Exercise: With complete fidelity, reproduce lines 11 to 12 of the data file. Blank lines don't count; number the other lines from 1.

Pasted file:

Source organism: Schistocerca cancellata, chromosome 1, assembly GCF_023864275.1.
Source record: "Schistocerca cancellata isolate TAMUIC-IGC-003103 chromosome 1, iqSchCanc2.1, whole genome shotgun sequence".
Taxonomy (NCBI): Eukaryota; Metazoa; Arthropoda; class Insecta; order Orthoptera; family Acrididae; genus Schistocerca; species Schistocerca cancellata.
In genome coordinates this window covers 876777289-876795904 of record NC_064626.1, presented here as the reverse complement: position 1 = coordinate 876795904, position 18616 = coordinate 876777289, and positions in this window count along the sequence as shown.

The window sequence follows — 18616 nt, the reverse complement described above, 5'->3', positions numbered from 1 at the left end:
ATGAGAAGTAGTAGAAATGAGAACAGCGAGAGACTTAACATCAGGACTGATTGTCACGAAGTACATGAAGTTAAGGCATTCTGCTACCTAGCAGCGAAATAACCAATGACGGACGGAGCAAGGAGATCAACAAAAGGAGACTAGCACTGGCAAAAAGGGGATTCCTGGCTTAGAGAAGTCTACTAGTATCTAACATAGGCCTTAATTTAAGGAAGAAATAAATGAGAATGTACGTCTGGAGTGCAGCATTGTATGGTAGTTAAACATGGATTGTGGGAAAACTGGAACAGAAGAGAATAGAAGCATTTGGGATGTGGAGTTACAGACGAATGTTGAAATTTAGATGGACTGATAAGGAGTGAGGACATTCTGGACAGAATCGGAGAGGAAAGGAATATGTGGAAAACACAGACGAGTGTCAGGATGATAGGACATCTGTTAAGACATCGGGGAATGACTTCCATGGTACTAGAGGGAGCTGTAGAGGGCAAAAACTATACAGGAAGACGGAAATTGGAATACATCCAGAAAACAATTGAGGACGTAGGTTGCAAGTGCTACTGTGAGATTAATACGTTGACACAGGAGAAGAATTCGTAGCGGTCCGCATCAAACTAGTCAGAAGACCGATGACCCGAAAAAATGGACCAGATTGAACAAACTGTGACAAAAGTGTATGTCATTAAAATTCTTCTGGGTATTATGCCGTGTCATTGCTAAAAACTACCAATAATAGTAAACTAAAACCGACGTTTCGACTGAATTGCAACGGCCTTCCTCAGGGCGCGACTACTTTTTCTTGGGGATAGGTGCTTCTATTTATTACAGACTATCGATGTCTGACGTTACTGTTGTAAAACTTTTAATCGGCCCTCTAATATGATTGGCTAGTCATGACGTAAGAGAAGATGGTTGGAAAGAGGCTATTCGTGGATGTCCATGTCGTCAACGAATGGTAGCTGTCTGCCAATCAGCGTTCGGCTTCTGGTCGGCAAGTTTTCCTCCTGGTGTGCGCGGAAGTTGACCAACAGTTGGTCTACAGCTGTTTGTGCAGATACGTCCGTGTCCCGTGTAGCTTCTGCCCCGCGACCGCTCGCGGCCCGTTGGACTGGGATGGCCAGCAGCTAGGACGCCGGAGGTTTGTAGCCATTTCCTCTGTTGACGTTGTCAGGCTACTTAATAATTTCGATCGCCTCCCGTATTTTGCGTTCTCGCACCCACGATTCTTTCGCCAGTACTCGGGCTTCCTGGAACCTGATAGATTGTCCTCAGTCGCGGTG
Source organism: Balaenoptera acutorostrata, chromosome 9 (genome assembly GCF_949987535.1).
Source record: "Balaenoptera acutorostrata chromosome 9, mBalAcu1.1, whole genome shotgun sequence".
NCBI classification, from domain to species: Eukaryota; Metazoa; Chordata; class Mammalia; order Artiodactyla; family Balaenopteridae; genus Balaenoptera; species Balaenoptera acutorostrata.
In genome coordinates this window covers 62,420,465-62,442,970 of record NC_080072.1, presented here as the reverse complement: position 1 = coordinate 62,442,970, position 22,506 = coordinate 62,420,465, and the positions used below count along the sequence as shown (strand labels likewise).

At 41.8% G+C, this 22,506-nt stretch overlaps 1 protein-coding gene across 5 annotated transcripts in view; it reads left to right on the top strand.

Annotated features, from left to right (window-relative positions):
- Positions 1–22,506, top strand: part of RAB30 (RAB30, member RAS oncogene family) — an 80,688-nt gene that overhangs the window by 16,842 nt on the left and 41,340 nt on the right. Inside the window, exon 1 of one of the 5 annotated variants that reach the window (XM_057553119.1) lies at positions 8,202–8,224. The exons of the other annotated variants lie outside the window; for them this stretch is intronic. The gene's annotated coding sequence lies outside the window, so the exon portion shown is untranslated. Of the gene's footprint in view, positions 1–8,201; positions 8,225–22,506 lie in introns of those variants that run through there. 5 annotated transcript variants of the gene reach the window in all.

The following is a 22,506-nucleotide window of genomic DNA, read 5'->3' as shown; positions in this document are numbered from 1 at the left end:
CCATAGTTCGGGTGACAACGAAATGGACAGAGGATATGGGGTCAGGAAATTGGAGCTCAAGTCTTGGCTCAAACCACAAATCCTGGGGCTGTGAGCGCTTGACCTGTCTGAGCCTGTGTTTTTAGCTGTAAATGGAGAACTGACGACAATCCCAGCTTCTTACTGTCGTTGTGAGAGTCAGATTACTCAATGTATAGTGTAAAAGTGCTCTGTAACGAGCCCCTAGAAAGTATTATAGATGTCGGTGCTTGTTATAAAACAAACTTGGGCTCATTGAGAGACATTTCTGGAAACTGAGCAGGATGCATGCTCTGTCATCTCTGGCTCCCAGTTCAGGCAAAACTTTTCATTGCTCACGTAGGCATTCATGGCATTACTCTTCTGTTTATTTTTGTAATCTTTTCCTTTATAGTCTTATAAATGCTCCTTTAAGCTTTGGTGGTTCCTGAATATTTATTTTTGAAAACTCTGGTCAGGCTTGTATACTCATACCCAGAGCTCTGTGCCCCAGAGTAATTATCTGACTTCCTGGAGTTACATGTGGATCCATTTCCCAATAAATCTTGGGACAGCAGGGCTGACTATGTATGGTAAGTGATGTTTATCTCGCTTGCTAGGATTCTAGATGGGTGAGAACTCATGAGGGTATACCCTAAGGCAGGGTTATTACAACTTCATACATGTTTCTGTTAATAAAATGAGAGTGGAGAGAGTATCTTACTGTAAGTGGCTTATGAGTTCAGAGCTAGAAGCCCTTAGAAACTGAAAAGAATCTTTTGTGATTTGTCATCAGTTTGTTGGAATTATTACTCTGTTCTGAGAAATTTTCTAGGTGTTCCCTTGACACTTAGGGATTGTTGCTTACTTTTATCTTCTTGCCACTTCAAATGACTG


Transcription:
At 41.8% G+C, this 22,506-nt stretch overlaps 1 protein-coding gene across 5 annotated transcripts in view; it reads left to right on the top strand.

Annotated features, from left to right (window-relative positions):